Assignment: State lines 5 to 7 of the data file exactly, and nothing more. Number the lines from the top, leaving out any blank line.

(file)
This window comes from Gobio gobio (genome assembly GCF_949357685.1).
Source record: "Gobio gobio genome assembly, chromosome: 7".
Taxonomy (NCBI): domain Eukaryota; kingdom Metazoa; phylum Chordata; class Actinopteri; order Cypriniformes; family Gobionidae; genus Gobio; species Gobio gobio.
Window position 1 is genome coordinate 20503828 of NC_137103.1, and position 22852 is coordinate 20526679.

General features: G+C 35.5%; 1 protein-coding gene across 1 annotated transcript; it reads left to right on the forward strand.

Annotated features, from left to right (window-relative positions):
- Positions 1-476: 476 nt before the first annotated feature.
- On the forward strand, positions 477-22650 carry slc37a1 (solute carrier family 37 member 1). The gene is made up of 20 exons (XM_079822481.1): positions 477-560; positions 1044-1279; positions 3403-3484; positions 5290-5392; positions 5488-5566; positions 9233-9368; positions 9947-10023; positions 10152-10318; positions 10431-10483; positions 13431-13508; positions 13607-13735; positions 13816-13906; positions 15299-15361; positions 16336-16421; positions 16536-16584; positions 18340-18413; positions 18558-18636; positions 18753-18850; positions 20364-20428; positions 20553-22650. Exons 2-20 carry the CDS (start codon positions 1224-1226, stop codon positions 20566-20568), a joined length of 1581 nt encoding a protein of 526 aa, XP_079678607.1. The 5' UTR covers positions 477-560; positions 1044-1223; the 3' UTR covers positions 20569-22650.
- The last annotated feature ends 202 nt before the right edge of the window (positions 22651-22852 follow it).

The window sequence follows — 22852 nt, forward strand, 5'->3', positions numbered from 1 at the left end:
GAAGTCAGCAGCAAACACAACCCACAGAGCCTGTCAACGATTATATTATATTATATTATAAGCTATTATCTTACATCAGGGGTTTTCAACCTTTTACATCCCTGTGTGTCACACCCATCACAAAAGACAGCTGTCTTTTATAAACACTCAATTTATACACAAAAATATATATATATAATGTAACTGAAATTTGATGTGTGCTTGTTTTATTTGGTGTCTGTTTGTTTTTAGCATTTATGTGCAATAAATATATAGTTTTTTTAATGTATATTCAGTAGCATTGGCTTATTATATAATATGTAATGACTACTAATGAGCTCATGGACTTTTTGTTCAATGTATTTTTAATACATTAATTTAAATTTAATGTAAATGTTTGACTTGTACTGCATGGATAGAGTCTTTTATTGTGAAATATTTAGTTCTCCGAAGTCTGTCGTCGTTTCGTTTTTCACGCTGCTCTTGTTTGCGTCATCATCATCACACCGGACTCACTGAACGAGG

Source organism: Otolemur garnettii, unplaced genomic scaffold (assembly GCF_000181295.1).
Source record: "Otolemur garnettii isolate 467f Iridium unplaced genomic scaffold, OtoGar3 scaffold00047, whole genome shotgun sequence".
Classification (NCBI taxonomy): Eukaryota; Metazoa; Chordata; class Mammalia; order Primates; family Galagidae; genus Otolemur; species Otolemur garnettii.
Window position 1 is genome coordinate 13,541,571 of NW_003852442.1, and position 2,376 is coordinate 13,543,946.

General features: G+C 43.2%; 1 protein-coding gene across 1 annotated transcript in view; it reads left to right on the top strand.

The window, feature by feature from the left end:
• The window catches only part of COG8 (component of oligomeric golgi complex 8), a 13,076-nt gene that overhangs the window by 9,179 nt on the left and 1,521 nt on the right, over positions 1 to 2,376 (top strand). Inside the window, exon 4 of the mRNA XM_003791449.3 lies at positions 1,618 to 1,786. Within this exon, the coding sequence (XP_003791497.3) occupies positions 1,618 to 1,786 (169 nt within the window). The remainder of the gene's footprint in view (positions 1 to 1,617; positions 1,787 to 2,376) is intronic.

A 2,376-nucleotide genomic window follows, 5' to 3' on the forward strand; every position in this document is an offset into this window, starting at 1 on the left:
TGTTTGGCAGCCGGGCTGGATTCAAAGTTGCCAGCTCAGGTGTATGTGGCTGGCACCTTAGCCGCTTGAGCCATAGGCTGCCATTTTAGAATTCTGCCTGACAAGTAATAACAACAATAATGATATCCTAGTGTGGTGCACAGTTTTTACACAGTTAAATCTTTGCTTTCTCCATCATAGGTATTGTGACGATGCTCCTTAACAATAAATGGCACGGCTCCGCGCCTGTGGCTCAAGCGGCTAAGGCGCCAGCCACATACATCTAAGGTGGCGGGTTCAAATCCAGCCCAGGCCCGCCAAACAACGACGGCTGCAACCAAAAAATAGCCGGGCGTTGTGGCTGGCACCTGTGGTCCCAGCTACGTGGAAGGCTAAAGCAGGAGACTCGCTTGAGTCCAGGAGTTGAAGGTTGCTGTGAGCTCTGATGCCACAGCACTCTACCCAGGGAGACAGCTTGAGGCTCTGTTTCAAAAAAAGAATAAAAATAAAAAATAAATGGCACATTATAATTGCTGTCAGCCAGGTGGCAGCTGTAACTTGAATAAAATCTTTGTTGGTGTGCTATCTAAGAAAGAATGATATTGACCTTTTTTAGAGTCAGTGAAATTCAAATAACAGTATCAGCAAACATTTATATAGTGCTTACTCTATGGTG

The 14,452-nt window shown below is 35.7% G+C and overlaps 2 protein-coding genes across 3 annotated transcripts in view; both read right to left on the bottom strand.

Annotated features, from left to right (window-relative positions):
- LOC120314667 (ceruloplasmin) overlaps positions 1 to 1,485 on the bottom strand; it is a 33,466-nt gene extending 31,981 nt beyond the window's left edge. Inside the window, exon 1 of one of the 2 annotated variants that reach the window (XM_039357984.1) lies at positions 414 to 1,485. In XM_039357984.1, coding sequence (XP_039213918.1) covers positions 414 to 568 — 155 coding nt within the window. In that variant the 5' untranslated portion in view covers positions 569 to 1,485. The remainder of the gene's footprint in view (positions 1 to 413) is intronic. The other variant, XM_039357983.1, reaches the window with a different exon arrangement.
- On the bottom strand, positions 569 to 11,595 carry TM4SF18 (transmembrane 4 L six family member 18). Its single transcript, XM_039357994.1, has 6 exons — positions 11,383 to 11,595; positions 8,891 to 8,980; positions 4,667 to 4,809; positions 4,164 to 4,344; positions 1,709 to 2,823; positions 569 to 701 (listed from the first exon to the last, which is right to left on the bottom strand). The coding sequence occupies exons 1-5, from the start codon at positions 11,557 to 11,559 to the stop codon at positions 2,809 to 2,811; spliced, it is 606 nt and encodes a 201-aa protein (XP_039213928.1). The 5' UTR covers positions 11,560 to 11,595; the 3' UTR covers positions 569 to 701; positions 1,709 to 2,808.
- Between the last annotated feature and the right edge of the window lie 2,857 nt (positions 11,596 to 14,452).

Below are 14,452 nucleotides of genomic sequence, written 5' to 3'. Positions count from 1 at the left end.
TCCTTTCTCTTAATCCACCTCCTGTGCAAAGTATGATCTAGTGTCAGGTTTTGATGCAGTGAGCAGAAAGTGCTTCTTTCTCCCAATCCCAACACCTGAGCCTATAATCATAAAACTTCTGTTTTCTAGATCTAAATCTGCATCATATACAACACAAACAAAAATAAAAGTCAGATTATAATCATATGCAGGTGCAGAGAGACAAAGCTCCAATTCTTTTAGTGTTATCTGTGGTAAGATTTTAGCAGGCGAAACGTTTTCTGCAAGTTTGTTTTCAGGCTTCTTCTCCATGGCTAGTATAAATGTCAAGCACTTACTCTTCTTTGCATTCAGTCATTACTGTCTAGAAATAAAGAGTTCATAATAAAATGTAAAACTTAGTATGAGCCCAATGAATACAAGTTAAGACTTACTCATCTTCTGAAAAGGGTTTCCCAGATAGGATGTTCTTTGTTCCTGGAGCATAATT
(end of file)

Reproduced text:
General features: G+C 35.5%; 1 protein-coding gene across 1 annotated transcript; it reads left to right on the forward strand.

Annotated features, from left to right (window-relative positions):
- Positions 1-476: 476 nt before the first annotated feature.